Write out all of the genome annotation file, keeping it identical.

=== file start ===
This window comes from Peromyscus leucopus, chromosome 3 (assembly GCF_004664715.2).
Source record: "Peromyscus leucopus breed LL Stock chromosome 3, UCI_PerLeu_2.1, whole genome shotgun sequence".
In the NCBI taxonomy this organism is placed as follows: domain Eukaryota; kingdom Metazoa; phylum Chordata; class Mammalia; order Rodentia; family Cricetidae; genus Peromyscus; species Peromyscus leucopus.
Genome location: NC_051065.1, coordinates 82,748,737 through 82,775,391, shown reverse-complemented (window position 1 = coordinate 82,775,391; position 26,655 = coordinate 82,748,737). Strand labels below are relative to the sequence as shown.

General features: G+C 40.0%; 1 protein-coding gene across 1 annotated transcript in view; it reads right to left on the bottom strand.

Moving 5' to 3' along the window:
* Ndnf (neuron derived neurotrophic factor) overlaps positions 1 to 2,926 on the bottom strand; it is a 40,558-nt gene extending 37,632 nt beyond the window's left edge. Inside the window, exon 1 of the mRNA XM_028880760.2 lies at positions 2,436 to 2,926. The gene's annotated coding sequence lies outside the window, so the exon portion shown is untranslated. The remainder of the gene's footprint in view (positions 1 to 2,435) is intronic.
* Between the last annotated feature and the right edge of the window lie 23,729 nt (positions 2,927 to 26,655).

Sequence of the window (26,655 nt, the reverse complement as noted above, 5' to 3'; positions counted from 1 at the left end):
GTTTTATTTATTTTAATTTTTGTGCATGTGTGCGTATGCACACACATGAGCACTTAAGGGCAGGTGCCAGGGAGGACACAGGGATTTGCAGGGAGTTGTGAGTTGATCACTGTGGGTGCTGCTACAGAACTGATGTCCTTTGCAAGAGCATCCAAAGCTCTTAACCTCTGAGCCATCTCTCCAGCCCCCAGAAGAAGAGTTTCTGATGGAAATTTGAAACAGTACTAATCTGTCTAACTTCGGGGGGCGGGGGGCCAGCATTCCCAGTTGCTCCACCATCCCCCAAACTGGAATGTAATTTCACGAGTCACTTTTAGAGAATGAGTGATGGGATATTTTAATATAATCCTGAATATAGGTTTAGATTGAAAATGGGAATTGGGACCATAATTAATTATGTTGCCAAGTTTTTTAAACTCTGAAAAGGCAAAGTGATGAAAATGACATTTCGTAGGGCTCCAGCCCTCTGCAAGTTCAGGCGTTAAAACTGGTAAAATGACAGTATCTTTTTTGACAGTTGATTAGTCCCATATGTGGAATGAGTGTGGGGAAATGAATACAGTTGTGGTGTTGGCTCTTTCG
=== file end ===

This window comes from Peromyscus leucopus, chromosome 3 (assembly GCF_004664715.2).
Source record: "Peromyscus leucopus breed LL Stock chromosome 3, UCI_PerLeu_2.1, whole genome shotgun sequence".
In the NCBI taxonomy this organism is placed as follows: domain Eukaryota; kingdom Metazoa; phylum Chordata; class Mammalia; order Rodentia; family Cricetidae; genus Peromyscus; species Peromyscus leucopus.
Genome location: NC_051065.1, coordinates 82,748,737 through 82,775,391, shown reverse-complemented (window position 1 = coordinate 82,775,391; position 26,655 = coordinate 82,748,737). Strand labels below are relative to the sequence as shown.

General features: G+C 40.0%; 1 protein-coding gene across 1 annotated transcript in view; it reads right to left on the bottom strand.

Moving 5' to 3' along the window:
* Ndnf (neuron derived neurotrophic factor) overlaps positions 1 to 2,926 on the bottom strand; it is a 40,558-nt gene extending 37,632 nt beyond the window's left edge. Inside the window, exon 1 of the mRNA XM_028880760.2 lies at positions 2,436 to 2,926. The gene's annotated coding sequence lies outside the window, so the exon portion shown is untranslated. The remainder of the gene's footprint in view (positions 1 to 2,435) is intronic.
* Between the last annotated feature and the right edge of the window lie 23,729 nt (positions 2,927 to 26,655).

Sequence of the window (26,655 nt, the reverse complement as noted above, 5' to 3'; positions counted from 1 at the left end):
GTTTTATTTATTTTAATTTTTGTGCATGTGTGCGTATGCACACACATGAGCACTTAAGGGCAGGTGCCAGGGAGGACACAGGGATTTGCAGGGAGTTGTGAGTTGATCACTGTGGGTGCTGCTACAGAACTGATGTCCTTTGCAAGAGCATCCAAAGCTCTTAACCTCTGAGCCATCTCTCCAGCCCCCAGAAGAAGAGTTTCTGATGGAAATTTGAAACAGTACTAATCTGTCTAACTTCGGGGGGCGGGGGGCCAGCATTCCCAGTTGCTCCACCATCCCCCAAACTGGAATGTAATTTCACGAGTCACTTTTAGAGAATGAGTGATGGGATATTTTAATATAATCCTGAATATAGGTTTAGATTGAAAATGGGAATTGGGACCATAATTAATTATGTTGCCAAGTTTTTTAAACTCTGAAAAGGCAAAGTGATGAAAATGACATTTCGTAGGGCTCCAGCCCTCTGCAAGTTCAGGCGTTAAAACTGGTAAAATGACAGTATCTTTTTTGACAGTTGATTAGTCCCATATGTGGAATGAGTGTGGGGAAATGAATACAGTTGTGGTGTTGGCTCTTTCG